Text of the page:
Ricardo Barros, the government&#8217;s whip in the House of Representatives, said the Brazilian Constitution has made the country &#8220;ungovernable&#8221; and promised to present a bill calling for a plebiscite to scrap the current charter for a new one, to be drafted from scratch. He would also propose a change of Brazil&#8217;s current presidentialist system of government to parliamentarianism — something the country voted against twice, in 1963 and 1993.</p> <p>In the opinion of Mr. Barros, the Constitution handcuffs the government by giving &#8220;too many rights&#8221; to Brazilian citizens. &#8220;We should write [in the new charter] the word &#8216;duties&#8217; more often, as citizens must contribute more to the nation,&#8221; he said.</p> <p>&#8220;Mr. Barros is not the first to propose a new Constitution. Every few years, this kind of idea is vented — but it never gets much traction,&#8221; says political scientist José Álvaro Moisés, a professor emeritus at the University of São Paulo. &#8220;It&#8217;s more like a crutch many political groups use to justify their <a href="">shortcomings</a>. They are not incompetent — it&#8217;s the constitution&#8217;s fault!&#8221;</p> <p>The government whip was perhaps carried away by <a href="">the recent referendum in Chile</a>, in which 78 percent of voters chose to replace the 1980 Constitution — drafted under the brutal dictatorship of Augusto Pinochet — with a new document, written by a democratically elected assembly to be chosen next year.</p> <h2>Too many rights? A history lesson</h2> <p>Disregarding the Brazilian 1988 Constitution as a document which bestows &#8220;too many rights&#8221; to people shows a deep lack of knowledge of the context in which it was drafted.&nbsp;</p> <p>(If you want to go more in-depth, <strong>The Brazilian Report</strong> published a <a href="">four-episode podcast series in 2018</a>, celebrating the Constitution&#8217;s 30th anniversary.)</p> <iframe src="" width="100%" height="232" frameborder="0" allowtransparency="true" allow="encrypted-media"></iframe> <hr class="wp-block-separator"/> <p>Brazil was coming off a 21-year democratic drought, during which political parties were thrown into illegality, and the government&#8217;s opposition was brutally repressed by way of arbitrary prison sentences, torture, execution, and forced exile.</p> <p>Breaking with the dictatorship establishment also meant trying to correct some of Brazil&#8217;s appalling social gaps.</p> <p>Despite political clashes between lawmakers, the new charter of rights was able to include instruments to promote social transformation and enhance citizenship for millions of Brazilians. To an extent never seen before, workers had the right to welfare, to unemployment insurance — and no one would be paid less than the minimum wage.&nbsp;</p> <p>Economic <a href=";pid=S0103-40141995000200007">studies</a> showed that this decision was the main reason why Brazil avoided a serious hunger crisis during a currency crisis in the 1990s, with senior citizens being entitled to a minimum wage as their retirement pension. Indeed, this changed the role of elderly people within the family unit.&nbsp;</p> <p>No longer were they a burden to be looked after, but they became bread-winners, contributing to family income.</p> <figure class="wp-block-image size-large"><img loading="lazy" width="1024" height="683" src="" alt="ricardo barros" class="wp-image-52108" srcset=" 1024w, 300w, 768w, 1536w, 2048w, 600w" sizes="(max-width: 1024px) 100vw, 1024px" /><figcaption>Congressman Ricardo Barros wants a new Constitution for Brazil. Photo: Marcelo Camargo/ABr</figcaption></figure> <h2>The key is reforming — not replacing — the Constitution</h2> <p>Placing the state as a guarantor of basic rights was one of the Constitution&#8217;s most important victories, especially in a country as unequal as Brazil. But, at the same time, the charter did create myriad budgetary rules that clogged public administrations, giving elected officials very little agency in how to invest.</p> <p>Moreover, the text is vague in several points, often saying <em>what</em> the state should provide, but not arbitrating on <em>how</em> it should be provided. And when most aspects of life are refereed by the Constitution, altering it becomes harder, and the country&#8217;s <a href="">Supreme Court</a> gets inundated with cases.</p> <p>But throwing the charter out is by no means the solution.&nbsp;</p> <p>As a matter of fact, Brazil&#8217;s Constitution is highly malleable and has been <a href="">amended over 100 times</a> in just 30 years. For the sake of comparison, the U.S. constitution, the oldest still in use, has only 27 amendments.</p> <p>&#8220;The subject of a new Constitution often comes back to life as a sign of people&#8217;s frustrations with how Brazil&#8217;s representative democracy works or doesn&#8217;t work. But it belongs to the realm of unreal &#8216;magical&#8217; solutions that promise to solve all problems at once,&#8221; says Mr. Moisés.</p> <p>Every time a new president is sworn into office, his or her first words are a pledge to respect and enforce the rule of law in Brazil, and to preserve the Constitution. Jair Bolsonaro has broken many of the vows he made as a presidential candidate — but this one he must keep.</p> <p>With all of its flaws, the 1988 Constitution offers a snapshot of Brazil&#8217;s potential.&nbsp;</p> <p>Despite <a href="">21 years of dictatorship</a>, 80-percent monthly inflation, and a deeply unequal and divided society, there was a time when Brazilians knew that they shared a lot of common ground. That it is possible to negotiate with people who hold different views.</p> <p>And that&#8217;s something the country is lacking today.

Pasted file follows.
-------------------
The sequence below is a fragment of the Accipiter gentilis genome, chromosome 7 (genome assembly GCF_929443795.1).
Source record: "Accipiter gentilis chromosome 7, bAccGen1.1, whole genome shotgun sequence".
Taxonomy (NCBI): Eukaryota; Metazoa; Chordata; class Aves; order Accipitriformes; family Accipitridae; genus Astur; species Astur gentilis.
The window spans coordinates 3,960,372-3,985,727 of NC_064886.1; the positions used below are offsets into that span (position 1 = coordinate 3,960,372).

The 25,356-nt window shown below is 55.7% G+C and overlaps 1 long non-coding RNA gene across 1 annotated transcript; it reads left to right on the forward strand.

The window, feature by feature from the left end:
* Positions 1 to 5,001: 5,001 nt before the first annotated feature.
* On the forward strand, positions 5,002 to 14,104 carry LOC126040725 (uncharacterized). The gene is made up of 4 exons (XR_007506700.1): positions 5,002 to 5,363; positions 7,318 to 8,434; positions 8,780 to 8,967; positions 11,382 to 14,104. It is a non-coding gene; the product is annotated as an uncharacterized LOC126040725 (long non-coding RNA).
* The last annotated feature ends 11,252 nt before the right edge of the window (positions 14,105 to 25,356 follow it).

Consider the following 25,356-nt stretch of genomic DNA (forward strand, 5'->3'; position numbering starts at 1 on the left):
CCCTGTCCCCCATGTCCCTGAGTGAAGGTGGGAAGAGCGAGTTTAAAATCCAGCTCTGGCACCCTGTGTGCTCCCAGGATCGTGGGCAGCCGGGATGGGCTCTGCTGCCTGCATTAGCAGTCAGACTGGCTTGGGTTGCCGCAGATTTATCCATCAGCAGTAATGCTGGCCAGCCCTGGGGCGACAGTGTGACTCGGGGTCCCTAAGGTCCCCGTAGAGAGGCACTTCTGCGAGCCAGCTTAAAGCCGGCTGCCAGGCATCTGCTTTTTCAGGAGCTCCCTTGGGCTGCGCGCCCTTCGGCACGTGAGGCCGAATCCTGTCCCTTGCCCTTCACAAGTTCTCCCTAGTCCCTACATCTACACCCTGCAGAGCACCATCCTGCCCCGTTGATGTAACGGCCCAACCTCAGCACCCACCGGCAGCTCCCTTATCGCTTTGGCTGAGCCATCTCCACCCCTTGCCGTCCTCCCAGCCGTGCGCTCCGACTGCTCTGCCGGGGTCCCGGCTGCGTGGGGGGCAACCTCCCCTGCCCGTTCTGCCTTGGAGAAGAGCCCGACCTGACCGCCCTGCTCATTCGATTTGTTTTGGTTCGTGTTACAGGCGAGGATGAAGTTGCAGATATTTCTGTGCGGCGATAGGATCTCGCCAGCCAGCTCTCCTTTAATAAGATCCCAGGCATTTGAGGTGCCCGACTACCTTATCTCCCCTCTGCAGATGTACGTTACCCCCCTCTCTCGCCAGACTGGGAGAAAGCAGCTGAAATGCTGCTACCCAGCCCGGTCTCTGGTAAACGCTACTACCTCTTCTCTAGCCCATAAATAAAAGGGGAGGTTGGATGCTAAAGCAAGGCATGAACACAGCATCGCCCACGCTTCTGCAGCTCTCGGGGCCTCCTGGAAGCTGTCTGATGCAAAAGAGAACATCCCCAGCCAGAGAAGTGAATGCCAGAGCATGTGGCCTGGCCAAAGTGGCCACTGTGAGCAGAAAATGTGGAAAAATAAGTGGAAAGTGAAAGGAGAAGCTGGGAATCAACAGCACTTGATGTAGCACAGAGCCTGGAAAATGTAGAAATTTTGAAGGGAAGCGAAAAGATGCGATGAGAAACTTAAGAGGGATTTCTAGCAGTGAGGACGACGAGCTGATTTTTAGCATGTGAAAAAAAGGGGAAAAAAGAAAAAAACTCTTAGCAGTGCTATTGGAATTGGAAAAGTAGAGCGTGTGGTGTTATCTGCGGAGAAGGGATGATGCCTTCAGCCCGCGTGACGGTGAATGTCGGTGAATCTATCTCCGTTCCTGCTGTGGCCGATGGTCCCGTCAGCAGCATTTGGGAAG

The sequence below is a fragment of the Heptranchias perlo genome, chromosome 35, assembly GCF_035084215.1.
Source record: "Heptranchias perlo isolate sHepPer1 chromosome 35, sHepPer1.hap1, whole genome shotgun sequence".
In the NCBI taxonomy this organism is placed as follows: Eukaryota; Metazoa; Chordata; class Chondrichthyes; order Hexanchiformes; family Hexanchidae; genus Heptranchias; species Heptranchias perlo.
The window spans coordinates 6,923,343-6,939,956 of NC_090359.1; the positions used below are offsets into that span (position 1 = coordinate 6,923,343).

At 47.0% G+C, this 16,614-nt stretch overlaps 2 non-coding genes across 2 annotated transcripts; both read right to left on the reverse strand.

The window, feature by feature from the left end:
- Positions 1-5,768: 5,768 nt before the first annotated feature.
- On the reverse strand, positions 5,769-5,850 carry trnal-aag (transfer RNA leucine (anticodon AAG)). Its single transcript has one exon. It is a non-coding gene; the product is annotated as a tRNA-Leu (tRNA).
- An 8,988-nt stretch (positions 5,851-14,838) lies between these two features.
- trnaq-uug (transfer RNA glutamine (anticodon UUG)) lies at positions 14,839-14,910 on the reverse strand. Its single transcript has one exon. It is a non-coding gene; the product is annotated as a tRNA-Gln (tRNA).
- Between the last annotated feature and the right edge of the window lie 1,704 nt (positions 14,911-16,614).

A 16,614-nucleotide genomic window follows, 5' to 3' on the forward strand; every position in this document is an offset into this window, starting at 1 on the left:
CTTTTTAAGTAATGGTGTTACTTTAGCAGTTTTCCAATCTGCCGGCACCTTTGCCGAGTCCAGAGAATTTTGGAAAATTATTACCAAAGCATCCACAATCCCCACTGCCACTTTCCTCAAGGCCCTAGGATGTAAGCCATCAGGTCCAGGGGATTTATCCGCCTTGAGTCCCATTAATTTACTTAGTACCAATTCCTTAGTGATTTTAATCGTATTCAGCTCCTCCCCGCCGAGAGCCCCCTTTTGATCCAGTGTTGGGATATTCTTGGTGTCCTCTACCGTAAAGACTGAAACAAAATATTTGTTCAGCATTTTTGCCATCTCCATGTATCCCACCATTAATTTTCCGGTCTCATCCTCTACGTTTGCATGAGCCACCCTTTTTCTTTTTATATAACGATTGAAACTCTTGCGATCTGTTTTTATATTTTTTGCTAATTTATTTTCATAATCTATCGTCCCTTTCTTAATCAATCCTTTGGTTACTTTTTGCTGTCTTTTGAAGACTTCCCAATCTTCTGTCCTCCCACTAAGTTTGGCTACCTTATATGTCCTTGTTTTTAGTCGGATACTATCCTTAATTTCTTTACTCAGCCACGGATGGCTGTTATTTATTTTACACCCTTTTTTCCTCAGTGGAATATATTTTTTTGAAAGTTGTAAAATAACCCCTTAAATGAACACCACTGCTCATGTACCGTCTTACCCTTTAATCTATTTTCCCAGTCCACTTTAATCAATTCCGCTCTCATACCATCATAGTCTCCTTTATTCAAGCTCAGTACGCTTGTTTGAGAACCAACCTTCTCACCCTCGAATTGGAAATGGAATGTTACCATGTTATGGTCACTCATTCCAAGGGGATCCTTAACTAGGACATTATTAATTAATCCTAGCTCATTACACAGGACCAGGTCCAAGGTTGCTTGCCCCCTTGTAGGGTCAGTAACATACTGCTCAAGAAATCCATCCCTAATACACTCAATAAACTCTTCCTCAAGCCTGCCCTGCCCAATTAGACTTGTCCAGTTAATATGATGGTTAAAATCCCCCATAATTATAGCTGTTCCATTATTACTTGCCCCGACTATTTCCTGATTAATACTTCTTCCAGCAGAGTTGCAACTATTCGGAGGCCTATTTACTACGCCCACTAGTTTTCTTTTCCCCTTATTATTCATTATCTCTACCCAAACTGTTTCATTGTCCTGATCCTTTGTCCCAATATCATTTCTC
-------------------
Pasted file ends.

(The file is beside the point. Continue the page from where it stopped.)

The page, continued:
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Gustavo Ribeiro

An award-winning journalist, Gustavo has extensive experience covering Brazilian politics and international affairs. He has been featured across Brazilian and French media outlets and founded The Brazilian Report in 2017. He holds a master’s degree in Political Science and Latin American studies from Panthéon-Sorbonne University in Paris.